In yesterday’s decision in Apple v. Pepper, Justice Brett Kavanaugh joined the four liberal Justices to rule that class action lawyers can sue Apple on behalf of consumers who allegedly paid uncompetitively high prices for iPhone apps, even though the consumers bought the apps not from Apple itself but from third-party developers who were paying a commission to the tech giant. The majority rejected Apple’s defense under the so-called Illinois Brick doctrine, under which only direct purchasers of a good or service, but not purchasers further down the distribution chain, can sue over monopoly pricing (everyone agrees that current law empowers the developers themselves to sue Apple for alleged monopolistic behavior). Kavanaugh, on behalf of the majority, said Apple lost the benefit of the Illinois Brick defense when it inserted itself into the supply chain as a retailer through its Apple Store, thus making itself in practice an intermediary even if it was not itself the party deciding what to charge app buyers.
The significance of yesterday’s ruling is probably not in its proximate consequences for the iPhone supply chain, which are still uncertain (the ruling allows the plaintiffs to proceed, but doesn’t mean they’ll win). As Justice Neil Gorsuch observed in dissent, the Court’s mini-rule is “pointless and easily evaded”:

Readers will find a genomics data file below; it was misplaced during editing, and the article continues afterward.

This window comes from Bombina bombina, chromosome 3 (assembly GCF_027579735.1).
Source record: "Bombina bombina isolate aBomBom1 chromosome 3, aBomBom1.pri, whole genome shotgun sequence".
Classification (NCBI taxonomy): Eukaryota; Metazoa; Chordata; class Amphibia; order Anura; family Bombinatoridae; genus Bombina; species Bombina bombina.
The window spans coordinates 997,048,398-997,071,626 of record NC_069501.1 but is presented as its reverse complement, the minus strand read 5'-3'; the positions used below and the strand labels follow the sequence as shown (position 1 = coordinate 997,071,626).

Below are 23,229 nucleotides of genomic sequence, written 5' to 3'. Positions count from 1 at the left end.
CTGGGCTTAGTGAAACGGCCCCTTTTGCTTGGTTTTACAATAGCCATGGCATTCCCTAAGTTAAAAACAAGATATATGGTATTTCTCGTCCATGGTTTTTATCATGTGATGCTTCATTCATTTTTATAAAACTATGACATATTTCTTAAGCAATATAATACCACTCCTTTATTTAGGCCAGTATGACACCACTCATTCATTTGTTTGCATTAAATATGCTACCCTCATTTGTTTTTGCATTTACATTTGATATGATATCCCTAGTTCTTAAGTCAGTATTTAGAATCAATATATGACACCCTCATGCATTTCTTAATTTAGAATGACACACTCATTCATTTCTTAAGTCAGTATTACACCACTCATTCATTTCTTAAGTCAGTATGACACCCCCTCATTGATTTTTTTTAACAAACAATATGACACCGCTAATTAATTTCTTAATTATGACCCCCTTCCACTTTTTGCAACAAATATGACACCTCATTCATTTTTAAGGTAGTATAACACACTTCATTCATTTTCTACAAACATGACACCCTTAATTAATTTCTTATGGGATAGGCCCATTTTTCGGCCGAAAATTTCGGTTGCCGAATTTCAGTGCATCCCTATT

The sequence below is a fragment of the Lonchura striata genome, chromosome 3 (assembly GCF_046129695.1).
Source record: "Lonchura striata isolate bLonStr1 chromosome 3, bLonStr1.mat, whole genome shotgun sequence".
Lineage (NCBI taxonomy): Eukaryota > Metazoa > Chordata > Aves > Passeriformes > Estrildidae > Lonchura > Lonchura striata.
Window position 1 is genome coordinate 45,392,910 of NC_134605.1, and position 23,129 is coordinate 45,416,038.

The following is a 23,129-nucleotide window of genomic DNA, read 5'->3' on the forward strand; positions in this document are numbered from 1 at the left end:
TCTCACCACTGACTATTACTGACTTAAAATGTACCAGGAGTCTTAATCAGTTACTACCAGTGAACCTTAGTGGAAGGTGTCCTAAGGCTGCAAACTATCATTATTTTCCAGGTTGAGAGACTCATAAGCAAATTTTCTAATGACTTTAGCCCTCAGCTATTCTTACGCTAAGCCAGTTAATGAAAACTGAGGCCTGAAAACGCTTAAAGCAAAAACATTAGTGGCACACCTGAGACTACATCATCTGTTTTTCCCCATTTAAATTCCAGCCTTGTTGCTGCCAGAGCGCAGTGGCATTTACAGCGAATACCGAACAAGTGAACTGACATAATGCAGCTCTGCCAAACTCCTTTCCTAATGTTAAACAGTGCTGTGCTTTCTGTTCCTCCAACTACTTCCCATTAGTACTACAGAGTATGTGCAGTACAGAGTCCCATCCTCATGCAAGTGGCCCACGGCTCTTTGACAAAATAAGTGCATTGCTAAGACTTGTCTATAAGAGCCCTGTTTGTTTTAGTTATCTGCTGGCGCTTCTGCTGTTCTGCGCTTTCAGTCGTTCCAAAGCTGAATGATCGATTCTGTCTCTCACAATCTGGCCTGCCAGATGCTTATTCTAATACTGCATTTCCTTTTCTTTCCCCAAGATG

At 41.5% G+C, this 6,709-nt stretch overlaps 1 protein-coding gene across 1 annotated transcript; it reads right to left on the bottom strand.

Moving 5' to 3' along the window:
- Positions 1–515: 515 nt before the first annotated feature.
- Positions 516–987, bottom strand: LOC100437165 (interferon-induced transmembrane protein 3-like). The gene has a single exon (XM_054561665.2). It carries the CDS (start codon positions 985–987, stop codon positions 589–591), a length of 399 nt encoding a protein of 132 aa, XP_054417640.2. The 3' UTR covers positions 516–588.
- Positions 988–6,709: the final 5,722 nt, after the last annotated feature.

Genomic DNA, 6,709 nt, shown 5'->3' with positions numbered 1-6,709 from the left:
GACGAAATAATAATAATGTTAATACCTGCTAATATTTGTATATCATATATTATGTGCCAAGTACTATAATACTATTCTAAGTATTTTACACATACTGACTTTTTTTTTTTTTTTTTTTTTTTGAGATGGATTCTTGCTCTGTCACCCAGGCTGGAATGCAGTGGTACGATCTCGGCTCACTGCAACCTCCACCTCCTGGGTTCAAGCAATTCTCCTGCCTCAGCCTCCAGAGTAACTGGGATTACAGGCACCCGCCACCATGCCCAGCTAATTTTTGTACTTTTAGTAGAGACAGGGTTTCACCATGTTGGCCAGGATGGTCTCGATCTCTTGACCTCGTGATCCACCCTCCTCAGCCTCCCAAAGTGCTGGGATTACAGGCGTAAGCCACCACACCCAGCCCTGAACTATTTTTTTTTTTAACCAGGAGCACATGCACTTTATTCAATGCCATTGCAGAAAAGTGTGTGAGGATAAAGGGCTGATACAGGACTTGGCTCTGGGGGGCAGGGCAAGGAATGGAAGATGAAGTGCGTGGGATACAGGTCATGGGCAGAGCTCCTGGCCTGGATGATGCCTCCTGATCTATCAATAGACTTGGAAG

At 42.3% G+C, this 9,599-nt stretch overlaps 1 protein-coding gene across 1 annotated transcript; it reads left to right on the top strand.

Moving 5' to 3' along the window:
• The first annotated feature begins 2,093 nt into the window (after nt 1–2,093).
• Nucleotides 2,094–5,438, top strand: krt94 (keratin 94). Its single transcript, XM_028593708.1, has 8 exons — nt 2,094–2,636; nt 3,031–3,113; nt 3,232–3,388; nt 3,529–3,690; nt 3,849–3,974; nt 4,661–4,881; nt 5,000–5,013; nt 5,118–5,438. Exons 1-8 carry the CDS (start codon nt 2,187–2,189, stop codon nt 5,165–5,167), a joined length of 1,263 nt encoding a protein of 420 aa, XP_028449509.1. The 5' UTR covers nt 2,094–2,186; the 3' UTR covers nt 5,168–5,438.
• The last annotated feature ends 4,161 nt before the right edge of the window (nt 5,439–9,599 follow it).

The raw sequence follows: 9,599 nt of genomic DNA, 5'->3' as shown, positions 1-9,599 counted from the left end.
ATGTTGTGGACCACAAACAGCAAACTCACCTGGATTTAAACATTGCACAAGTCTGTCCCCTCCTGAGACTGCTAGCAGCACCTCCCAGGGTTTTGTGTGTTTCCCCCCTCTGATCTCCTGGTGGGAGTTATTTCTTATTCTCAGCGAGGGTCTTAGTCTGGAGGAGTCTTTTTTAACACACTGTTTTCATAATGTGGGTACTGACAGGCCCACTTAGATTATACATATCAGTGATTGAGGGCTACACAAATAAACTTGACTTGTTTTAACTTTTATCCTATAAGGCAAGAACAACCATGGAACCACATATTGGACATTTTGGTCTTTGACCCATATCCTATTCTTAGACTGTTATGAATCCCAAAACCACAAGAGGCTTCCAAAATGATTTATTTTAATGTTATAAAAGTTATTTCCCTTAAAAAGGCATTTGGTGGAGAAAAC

To evade the Court’s test, all Apple must do is amend its contracts. Instead of collecting payments for apps sold in the App Store and remitting the balance (less its commission) to developers, Apple can simply specify that consumers’ payments will flow the other way: directly to the developers, who will then remit commissions to Apple. No antitrust reason exists to treat these contractual arrangements differently, and doing so will only induce firms to abandon their preferred—and presumably more efficient—distribution arrangements in favor of less efficient ones, all so they might avoid an arbitrary legal rule.
The wider worry, as Gorsuch points out, is that the majority (significantly joined by Kavanaugh) did not merely resolve a technical puzzle about how the law’s language applies to an unusually designed supply chain, but seemed inclined along the way to adopt an ungenerous and narrow reading of Illinois Brick. And that is significant because in the overall scheme of antitrust law, Illinois Brick serves as a major check against runaway litigation (aside from its own logic, it restrains multiple and duplicative suits over the same behavior). For that reason, the antitrust plaintiff’s bar has long sought to knock down the defense. Yesterday’s outcome gives it a passing chip at most, but will bear watching as a harbinger.